Main Spotlight: Intentional Placemaking and Open Streets Initiatives - How to Boost a Community During Uncertain Times

  
August 25, 2021 | Main Spotlight: Intentional Placemaking and Open Streets Initiatives—How to Boost a Community During Uncertain Times | By: Jenny Sue Stubbs (@mywetumpka), Former Director of Main Street Wetumpka and Author of My Wetumpka
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Inspired by a Helen Keller quote, the "Together, We Can" mural was painted by local art students and featured on HGTV's Home Town Takeover. Photo courtesy Jenny Sue Stubbs

Decades of deterioration made the historic business district in Wetumpka, Alabama, a pass-through for motorists, creating a dangerous and unappealing landscape for residents and visitors. But when the town became a designated Main Street community in 2016, the organization immediately latched on to intentional placemaking as a way to foster a much-needed pedestrian-friendly environment to help its small businesses. This strategy had many unexpected benefits, including playing a pivotal role in both surviving the challenges of the COVID-19 pandemic and in helping to better position the town to be featured on HGTV’s Home Town Takeover.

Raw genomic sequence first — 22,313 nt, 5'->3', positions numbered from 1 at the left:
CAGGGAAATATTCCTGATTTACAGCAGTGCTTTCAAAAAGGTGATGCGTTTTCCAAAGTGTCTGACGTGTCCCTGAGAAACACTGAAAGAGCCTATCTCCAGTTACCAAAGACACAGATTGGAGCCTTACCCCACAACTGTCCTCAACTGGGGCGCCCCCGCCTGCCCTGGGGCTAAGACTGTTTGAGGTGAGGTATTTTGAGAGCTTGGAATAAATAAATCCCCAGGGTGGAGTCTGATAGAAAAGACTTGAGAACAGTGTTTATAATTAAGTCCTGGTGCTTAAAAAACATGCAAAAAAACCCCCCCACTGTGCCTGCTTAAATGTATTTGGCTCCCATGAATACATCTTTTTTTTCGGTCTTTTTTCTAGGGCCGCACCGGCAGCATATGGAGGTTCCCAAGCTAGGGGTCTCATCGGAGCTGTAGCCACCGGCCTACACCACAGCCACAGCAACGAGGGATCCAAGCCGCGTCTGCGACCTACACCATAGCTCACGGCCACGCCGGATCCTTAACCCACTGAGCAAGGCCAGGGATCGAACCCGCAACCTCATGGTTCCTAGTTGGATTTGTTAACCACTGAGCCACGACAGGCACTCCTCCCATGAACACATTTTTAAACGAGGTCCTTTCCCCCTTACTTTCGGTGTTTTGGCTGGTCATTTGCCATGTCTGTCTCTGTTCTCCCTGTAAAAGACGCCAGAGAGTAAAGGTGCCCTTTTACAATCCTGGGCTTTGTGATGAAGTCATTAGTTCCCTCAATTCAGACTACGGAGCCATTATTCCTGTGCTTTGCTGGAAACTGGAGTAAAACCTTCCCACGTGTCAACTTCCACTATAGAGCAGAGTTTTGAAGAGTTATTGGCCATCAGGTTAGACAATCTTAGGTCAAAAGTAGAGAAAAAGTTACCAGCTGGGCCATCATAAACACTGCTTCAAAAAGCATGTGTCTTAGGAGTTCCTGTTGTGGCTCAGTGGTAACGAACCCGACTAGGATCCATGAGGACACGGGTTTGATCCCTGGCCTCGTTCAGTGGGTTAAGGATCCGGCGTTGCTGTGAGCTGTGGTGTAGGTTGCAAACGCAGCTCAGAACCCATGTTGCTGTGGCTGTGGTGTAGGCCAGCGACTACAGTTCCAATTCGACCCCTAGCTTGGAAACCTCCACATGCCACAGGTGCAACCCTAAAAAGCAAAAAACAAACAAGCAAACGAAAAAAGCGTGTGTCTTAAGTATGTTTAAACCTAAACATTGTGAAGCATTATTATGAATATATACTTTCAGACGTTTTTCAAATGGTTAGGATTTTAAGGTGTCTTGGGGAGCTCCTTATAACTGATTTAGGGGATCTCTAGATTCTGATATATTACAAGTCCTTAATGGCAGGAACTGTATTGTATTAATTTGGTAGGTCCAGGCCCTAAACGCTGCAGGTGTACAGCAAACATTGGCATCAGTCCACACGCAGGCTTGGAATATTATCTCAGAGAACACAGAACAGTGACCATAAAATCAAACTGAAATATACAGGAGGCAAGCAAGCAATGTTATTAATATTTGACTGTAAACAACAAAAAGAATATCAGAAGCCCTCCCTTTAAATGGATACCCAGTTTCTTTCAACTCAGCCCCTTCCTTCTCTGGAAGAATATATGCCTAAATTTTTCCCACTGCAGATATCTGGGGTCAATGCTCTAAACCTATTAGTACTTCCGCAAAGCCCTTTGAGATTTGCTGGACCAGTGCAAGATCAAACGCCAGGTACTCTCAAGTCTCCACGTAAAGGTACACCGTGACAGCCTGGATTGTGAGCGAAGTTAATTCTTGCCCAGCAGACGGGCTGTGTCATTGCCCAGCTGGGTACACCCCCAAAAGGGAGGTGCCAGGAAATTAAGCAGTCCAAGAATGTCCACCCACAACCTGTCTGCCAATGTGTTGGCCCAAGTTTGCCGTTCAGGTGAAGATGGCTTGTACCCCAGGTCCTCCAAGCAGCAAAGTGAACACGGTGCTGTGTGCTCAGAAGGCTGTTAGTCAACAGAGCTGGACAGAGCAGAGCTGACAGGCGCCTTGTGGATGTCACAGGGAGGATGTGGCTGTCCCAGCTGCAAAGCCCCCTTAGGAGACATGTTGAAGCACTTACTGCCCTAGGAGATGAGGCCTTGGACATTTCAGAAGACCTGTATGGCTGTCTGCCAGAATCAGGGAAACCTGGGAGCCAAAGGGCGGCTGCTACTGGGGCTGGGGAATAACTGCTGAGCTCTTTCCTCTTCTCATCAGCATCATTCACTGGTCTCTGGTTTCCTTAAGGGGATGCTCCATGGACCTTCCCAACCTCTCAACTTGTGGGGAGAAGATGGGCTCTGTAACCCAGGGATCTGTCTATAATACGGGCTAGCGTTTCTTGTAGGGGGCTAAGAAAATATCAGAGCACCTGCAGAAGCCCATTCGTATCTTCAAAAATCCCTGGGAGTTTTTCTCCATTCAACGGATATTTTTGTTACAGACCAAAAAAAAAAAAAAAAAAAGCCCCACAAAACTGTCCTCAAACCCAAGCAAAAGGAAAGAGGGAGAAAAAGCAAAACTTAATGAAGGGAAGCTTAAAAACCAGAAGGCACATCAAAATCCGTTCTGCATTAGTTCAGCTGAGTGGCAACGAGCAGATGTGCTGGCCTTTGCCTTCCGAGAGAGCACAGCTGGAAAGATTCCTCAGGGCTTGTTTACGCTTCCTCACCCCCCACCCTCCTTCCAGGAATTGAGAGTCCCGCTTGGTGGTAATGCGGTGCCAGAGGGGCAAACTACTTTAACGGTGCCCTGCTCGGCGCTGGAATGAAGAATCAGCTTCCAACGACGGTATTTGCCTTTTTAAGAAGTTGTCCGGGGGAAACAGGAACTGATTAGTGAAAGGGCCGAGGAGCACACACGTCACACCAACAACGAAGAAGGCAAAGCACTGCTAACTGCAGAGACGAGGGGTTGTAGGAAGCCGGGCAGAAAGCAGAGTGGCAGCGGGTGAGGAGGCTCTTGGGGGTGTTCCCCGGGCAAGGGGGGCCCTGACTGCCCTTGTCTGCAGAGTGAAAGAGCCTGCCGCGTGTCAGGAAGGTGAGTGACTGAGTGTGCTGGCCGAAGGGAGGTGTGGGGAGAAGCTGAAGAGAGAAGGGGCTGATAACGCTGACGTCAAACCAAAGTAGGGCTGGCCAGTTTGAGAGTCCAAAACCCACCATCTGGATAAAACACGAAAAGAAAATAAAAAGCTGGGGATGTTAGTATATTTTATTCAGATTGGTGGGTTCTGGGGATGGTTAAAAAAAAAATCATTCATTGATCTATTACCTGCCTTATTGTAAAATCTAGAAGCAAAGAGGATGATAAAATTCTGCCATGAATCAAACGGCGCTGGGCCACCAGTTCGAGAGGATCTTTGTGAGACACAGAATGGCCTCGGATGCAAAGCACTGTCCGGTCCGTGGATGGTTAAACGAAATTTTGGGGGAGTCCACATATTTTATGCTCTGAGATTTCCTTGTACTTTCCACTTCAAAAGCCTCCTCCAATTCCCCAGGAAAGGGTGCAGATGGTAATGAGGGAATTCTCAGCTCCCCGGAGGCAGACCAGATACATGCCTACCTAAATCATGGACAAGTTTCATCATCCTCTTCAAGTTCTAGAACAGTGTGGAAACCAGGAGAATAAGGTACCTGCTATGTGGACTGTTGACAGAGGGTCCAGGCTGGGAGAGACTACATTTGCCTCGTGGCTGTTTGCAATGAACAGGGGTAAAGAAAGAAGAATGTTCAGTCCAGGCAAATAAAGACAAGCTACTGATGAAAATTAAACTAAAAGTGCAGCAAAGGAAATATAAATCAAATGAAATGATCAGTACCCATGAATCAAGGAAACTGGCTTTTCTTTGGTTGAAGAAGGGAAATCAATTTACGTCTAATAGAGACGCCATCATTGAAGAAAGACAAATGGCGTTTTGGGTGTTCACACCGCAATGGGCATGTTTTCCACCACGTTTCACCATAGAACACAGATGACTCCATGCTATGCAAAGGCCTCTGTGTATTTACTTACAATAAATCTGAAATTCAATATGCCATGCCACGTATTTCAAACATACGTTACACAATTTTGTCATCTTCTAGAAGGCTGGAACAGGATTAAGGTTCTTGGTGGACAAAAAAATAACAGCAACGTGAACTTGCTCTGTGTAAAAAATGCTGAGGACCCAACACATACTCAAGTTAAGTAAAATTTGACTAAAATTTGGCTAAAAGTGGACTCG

The Intersection of Placemaking and Open Streets


Placemaking is the process of creating places that focus on transforming public spaces to strengthen the connections between people and the community around them. This practice often involves beautifying a space, making it more usable, and implementing cultural and social aspects to help improve the quality of life for those who use it.

Where Open Streets initiatives align with placemaking is when the method specifically utilizes roads, alleys, and parking lots to encourage walking, biking, community events, and slower automobile traffic in the process. With our current moment’s need to maintain healthy social distances, this dynamic proves more important now than ever.


Small Means can Lead to Big Change